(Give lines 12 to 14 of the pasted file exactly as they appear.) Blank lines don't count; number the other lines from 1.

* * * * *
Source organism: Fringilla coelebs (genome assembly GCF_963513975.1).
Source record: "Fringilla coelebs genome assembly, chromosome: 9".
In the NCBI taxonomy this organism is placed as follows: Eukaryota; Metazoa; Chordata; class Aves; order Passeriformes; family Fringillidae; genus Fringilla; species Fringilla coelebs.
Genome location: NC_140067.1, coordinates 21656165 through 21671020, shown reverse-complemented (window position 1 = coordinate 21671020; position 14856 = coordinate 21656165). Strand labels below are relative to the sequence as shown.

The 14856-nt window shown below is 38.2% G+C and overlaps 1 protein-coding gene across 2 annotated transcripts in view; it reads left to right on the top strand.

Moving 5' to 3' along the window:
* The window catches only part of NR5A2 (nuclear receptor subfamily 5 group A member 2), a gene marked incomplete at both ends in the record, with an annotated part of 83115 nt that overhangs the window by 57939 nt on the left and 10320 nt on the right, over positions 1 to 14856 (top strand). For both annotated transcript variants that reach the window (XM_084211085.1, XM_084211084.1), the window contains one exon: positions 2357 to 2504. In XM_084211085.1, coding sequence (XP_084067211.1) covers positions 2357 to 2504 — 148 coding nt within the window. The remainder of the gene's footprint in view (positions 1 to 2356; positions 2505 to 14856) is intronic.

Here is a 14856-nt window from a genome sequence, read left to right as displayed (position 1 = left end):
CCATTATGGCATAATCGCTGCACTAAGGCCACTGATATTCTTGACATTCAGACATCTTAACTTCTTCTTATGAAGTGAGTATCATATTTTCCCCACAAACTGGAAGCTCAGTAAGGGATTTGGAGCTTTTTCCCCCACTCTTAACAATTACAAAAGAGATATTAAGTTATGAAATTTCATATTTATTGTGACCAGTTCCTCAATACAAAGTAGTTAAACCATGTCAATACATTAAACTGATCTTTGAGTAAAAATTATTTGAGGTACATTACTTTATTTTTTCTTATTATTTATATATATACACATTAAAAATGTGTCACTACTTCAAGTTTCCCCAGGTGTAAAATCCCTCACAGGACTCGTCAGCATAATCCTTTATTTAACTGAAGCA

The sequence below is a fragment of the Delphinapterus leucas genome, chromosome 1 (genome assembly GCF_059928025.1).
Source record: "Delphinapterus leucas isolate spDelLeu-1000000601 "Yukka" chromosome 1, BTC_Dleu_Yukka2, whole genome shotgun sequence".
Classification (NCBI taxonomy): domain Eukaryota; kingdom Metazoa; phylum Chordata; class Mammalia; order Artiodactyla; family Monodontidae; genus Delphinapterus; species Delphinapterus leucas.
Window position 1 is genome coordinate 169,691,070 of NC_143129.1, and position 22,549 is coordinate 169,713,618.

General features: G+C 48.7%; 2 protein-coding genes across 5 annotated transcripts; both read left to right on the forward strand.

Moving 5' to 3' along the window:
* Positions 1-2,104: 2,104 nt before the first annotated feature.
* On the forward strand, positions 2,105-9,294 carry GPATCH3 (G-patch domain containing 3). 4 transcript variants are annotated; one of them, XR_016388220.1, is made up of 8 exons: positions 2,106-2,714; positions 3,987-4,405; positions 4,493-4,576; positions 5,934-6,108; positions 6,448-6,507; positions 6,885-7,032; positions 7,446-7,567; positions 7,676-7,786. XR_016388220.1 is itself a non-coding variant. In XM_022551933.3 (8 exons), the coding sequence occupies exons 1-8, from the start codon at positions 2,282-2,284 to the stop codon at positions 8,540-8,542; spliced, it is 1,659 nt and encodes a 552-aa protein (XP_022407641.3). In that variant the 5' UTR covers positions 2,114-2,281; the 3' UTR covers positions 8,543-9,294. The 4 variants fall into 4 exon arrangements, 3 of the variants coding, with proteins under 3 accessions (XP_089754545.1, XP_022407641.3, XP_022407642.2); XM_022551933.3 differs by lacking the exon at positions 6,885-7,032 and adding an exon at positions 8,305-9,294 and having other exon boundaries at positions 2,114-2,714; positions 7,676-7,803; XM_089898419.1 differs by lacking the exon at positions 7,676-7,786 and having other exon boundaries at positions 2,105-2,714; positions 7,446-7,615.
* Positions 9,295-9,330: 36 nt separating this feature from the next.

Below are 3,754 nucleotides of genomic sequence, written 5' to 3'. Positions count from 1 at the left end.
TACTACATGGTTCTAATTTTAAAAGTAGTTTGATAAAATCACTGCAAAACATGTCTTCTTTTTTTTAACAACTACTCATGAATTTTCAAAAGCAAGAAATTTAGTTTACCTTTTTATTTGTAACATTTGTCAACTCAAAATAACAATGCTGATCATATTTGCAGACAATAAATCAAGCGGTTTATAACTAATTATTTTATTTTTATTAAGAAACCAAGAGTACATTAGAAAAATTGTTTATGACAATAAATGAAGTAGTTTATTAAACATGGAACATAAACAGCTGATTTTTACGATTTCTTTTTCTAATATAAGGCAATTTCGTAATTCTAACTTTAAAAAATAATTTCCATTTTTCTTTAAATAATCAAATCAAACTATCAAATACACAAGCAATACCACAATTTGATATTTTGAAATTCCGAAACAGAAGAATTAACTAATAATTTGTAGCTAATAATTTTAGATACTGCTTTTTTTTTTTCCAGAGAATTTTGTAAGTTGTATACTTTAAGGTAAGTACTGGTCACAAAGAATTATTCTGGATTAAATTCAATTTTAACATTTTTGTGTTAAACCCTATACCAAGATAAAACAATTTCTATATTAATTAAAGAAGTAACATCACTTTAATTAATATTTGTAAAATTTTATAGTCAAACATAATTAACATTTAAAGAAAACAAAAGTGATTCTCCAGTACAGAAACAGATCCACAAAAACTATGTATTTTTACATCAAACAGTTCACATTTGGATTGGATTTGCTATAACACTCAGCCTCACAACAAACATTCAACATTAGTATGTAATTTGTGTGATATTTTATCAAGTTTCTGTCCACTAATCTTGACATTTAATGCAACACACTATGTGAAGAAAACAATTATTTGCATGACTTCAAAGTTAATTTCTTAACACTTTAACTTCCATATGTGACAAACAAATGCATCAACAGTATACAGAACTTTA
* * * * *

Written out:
Classification (NCBI taxonomy): domain Eukaryota; kingdom Metazoa; phylum Chordata; class Mammalia; order Artiodactyla; family Monodontidae; genus Delphinapterus; species Delphinapterus leucas.
Window position 1 is genome coordinate 169,691,070 of NC_143129.1, and position 22,549 is coordinate 169,713,618.

General features: G+C 48.7%; 2 protein-coding genes across 5 annotated transcripts; both read left to right on the forward strand.